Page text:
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part of a small rebellion | by maryann johanson

Precinct Seven Five (aka The Seven Five) documentary review: badfellas

Precinct Seven Five green light

A Scorsese-esque look, fascinating and horrifying, at the 1990s NYPD scandal that saw cops become the biggest, baddest gang on the city streets.
I’m “biast” (pro): nothing

I’m “biast” (con): nothing

(what is this about? see my critic’s minifesto)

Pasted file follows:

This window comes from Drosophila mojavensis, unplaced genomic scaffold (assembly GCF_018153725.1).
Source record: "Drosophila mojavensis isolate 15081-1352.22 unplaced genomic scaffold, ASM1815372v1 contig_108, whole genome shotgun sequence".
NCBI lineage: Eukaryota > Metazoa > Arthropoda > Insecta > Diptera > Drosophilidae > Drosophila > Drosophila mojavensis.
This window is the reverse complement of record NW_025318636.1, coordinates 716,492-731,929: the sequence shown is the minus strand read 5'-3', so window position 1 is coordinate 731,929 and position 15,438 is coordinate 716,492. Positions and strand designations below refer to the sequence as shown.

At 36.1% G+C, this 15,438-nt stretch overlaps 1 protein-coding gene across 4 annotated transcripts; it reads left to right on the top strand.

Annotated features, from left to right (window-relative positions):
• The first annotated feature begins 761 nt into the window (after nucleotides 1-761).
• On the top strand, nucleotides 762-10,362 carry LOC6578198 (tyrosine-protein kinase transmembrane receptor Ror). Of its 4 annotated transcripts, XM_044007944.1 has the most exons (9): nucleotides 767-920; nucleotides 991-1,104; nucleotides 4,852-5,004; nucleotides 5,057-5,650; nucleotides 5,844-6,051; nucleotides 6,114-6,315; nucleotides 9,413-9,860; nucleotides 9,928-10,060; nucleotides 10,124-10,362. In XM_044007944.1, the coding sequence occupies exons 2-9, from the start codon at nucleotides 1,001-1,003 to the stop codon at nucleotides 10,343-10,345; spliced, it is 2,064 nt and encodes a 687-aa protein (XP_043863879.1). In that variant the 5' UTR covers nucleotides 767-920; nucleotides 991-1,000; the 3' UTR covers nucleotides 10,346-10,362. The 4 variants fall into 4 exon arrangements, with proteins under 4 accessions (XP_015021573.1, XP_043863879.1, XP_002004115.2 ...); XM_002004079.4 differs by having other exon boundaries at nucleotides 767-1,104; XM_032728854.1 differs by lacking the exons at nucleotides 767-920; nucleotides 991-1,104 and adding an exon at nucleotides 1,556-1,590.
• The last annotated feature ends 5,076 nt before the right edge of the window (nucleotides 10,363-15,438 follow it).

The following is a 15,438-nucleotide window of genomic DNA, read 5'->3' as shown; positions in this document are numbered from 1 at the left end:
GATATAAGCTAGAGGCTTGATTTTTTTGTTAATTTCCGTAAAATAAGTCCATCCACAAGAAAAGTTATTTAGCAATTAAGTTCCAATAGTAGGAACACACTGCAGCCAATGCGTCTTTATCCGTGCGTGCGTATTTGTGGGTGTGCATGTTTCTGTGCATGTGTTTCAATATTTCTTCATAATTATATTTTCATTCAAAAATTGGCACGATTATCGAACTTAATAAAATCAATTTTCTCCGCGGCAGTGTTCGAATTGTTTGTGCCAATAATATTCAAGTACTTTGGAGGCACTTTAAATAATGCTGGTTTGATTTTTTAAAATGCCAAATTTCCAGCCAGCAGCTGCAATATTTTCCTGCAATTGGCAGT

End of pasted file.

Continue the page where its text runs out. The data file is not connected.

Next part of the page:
As we now cope with the latest problem with policing in America — the overt militarization of local forces that has made cops see civilians as “the enemy” — let us look back on the last big wave of corruption in law enforcement via the biggest scandal in the history of the NYPD. In 1992, officer Michael Dowd, called by some the dirtiest cop ever, was arrested after it was discovered that he had turned the 75th precinct in East New York, Brooklyn, into his own personal gangland, selling drugs, setting dealers on one another, and extorting protection money from just about everybody… and that he’d been doing this for years. Documentarian Tiller Russell has assembled a Scorsese-esque examination — one that is fascinating in a horrifying sort of way — of how Dowd and his partner, Kenny Eurell, ran their operation, and how the lax culture of the NYPD at the time, which didn’t take integrity seriously, created a fertile breeding ground for such outrageous criminal activity by those sworn to protect and serve the public, not themselves. Dowd was far from the only cop behaving this way, as the citywide investigation known as the Mollen Commission uncovered at the time, and Russell deftly interweaves Dowd’s testimony to that commission with new interviews with Dowd and Eurell, along with stark black-and-white photos from the era, to create a riveting portrait of official authority and toxic masculinity gone way off the rails. The film leaves some important questions unanswered: Eurell’s wife is interviewed but not Dowd’s; where is she? Were either of their wives prosecuted for their involvement? And why isn’t Dowd still in prison, or did he even go to prison at all? (We do learn that Eurell made a deal with the feds to turn on Dowd.) But mostly, this is a necessary peek into a secretive subculture — cops! — that many people don’t even think of as a secretive subculture.